This is a brief explanation about the code. The first method is the one called by the button, in this one it grabs current item & current user using Client API. In doUpdate method, it retrieves the HaveRead field value, if it is empty, initialize an array finally using SP.FieldUserValue.fromUser to get retrieve the UserFieldValue from the current user and push it into the array, then performs item update operation. When updateSuccess, the button is hidden using jquery. During the operation the (Executing) notification will be shown as shown in 2nd pic on this post. This msdn article contains javascript Client OM API.

  5. Finally we need to add the javascript reference to the page.

In conclusion DataForm webpart & Javascript Client OM is a powerfull combination to perform sharepoint customization fairly quickly.

You can find the xsl here.

SharePoint 2010 – Add custom list form to existing list

In this post I will show you how to add a custom list form to existing list using SharePoint 2010 object model. Before we get into how, I would like to put some backgrounds about why I would do this:

  • I want to have a nicer display form (not in a form format) for an existing list such as anouncement list.
  • I also want to add a web part to the custom display form such as social comment web part.
  • And I want to be able to activate this display form as part of a feature.

This is my custom announcement display form looks like. As we can see that the list form web part has been replaced with a dataform webpart with custom rendering and also I added a social comment web part after the dataform web part. This can be done easily using SharePoint Designer. When creating a custom form, SharePoint Designer would add a DataForm web part instead of a ListForm web part to the aspx file. Interestingly, if we delete the dataform webpart, the aspx file would loose its function as a form. So we should modify the xlst of the dataform web part instead of replacing it.

To achieve the same result using codebehind, we need to do this followings:

1. Provision an aspx file and set it as a form page. As shown in the code below. In SharePoint 2007 we can’t achieve this as SPTemplateFileType.FormPage is new in SharePoint 2010.

  //the list's forms are located in the list's rootfolder
  SPFolder root = list.RootFolder;
  string customFormUrl = webUrl.LocalPath + "/" + root.Url + "/" + formName;
  //provision a new list form
  SPFile file = root.Files.Add(customFormUrl, SPTemplateFileType.FormPage);

2.Provision a webpart that implements IListWebPart such as ListFormWebPart, DataFormWebPart, DataViewWebPart, etc. Then we need to set the two properties of the web part: ListId, the List GUID, and PageType, this will determine what type of the form either display, new or edit form. My observation shows that without an IListWebPart and settings those 2 properties the aspx page wouldn’t be provisioned as a form. This below code excerpt shows how to provision the webpart and set those 2 properties (line 18, 19)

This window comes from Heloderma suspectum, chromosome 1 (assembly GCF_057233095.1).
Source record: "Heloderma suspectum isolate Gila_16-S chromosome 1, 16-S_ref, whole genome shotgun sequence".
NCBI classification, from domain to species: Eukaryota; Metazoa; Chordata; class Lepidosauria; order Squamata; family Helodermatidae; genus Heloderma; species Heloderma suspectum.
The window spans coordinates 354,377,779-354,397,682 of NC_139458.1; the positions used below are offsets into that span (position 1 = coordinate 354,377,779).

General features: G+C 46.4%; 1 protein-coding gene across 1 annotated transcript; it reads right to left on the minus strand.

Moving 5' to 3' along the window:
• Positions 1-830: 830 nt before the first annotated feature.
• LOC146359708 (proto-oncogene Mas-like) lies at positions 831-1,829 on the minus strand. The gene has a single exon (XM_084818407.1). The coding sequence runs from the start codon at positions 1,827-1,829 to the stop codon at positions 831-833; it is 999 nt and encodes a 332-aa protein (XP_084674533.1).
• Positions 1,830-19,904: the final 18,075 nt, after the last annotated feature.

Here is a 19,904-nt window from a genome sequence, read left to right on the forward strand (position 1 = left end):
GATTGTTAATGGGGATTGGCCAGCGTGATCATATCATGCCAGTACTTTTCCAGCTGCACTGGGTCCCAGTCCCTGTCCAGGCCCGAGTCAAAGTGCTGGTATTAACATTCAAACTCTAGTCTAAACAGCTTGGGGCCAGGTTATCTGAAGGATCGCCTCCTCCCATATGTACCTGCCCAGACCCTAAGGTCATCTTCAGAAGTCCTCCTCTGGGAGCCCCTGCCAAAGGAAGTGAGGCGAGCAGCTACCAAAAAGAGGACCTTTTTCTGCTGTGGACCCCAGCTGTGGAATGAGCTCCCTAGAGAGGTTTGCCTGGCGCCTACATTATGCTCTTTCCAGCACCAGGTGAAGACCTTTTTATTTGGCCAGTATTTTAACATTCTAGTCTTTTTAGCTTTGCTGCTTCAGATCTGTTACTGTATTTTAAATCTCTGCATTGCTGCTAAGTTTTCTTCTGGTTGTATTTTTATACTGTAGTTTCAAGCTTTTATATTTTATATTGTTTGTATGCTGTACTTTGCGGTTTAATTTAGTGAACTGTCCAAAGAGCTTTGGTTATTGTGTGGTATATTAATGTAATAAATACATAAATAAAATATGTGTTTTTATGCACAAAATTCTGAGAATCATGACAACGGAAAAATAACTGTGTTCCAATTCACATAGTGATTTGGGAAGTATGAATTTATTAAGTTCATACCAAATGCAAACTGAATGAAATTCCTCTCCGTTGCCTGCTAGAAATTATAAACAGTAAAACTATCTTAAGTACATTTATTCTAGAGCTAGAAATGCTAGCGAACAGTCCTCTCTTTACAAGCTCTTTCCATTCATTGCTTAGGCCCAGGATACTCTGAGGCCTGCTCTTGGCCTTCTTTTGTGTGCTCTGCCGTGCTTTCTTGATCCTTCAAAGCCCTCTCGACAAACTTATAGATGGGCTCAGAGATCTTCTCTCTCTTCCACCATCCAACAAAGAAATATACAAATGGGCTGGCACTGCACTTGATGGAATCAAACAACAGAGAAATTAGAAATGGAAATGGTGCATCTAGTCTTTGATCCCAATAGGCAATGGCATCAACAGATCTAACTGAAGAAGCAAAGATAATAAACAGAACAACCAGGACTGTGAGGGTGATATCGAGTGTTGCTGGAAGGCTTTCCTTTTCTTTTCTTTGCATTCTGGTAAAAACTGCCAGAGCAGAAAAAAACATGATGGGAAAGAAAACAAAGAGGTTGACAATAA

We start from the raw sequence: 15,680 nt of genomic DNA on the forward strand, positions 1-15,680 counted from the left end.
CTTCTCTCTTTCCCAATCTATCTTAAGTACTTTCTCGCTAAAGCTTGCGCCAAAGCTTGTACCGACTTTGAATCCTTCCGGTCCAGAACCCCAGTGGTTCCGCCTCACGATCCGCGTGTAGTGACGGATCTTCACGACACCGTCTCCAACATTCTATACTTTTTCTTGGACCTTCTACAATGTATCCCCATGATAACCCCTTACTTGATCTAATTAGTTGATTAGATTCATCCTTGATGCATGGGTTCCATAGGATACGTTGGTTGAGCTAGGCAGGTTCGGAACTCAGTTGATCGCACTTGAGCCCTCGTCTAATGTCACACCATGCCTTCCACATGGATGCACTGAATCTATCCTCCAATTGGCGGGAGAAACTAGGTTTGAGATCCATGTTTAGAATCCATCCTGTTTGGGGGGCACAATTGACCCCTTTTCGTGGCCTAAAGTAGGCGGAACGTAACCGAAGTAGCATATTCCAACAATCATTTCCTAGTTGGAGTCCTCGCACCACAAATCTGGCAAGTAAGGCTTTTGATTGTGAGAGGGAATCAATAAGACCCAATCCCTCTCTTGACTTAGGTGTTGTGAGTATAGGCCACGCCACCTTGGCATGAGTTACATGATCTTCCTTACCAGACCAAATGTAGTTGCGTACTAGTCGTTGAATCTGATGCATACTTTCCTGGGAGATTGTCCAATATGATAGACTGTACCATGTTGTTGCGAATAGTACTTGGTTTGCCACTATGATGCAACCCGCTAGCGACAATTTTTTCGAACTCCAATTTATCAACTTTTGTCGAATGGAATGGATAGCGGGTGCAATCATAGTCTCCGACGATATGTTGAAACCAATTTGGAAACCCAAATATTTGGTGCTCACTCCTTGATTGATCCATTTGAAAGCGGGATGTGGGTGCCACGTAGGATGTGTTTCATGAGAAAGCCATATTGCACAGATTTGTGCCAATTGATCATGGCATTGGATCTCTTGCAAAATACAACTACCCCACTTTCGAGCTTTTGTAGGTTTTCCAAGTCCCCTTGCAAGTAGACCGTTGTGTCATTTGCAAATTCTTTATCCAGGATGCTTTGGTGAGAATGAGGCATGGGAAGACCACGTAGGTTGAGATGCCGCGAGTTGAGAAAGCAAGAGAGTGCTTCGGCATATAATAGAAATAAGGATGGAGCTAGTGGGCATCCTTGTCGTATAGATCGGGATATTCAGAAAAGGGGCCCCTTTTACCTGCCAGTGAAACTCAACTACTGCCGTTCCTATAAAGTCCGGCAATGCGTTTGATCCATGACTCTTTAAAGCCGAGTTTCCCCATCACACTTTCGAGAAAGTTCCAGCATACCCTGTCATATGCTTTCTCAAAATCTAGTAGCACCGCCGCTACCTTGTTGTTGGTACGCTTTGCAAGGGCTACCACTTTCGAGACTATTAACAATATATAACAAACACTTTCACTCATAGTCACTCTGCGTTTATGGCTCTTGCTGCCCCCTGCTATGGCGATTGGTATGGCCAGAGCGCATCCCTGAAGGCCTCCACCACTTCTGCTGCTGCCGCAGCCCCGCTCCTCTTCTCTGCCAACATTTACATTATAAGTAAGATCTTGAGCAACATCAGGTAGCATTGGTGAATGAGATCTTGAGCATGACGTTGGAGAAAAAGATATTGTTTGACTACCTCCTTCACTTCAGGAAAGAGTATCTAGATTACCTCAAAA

//Provision IList Web Part in this case DataForm web part onto the new form
 SPLimitedWebPartManager limitedWebPartManager = file.GetLimitedWebPartManager(PersonalizationScope.Shared);
IListWebPart part = null;

//set specific dataform webpart properties
//for query (Parameter bindings & DataSources),
DataFormWebPart webPart = new DataFormWebPart();
webPart.ParameterBindings = ;
SPDataSource ds = new SPDataSource(); //the detail spdatasource initialization not shown
webPart.DataSources.Add(ds);

//for rendering XslLink
webPart.XslLink = webUrl.LocalPath + xslUrl;

//set the IListWebPart Propertes required for the form
part = webPart;
string str2 = list.ID.ToString("B").ToUpper(CultureInfo.InvariantCulture);
part.ListId = list.ID;
part.PageType = PAGETYPE.PAGE_DISPLAYFORM;

3. In the XSL don’t forget to add FormToolbar control as this would initialize the form’s ribbon, without it the form’s ribbon wouldn’t be displayed. The easiest way to get the right xsl is modifying the one created by SharePoint Designer when we provision a custom form via SharePoint Designer.

4. Lastly, set the list Default form. SPList has these properties: DefaultDisplayFormUrl, DefaultEditFormUrl and DefaultNewFormUrl. In my case I would set the DefaultDisplayFormUrl.

  list.DefaultDisplayFormUrl = customFormUrl;

With this approach we can provision custom forms on any list using code behind. This source code contains an example of an implementation of the approach by provisioning a custom display form for announcement list through a List Event receiver.

Related Post:
Dynamic list form with ECMAScript Client Object Model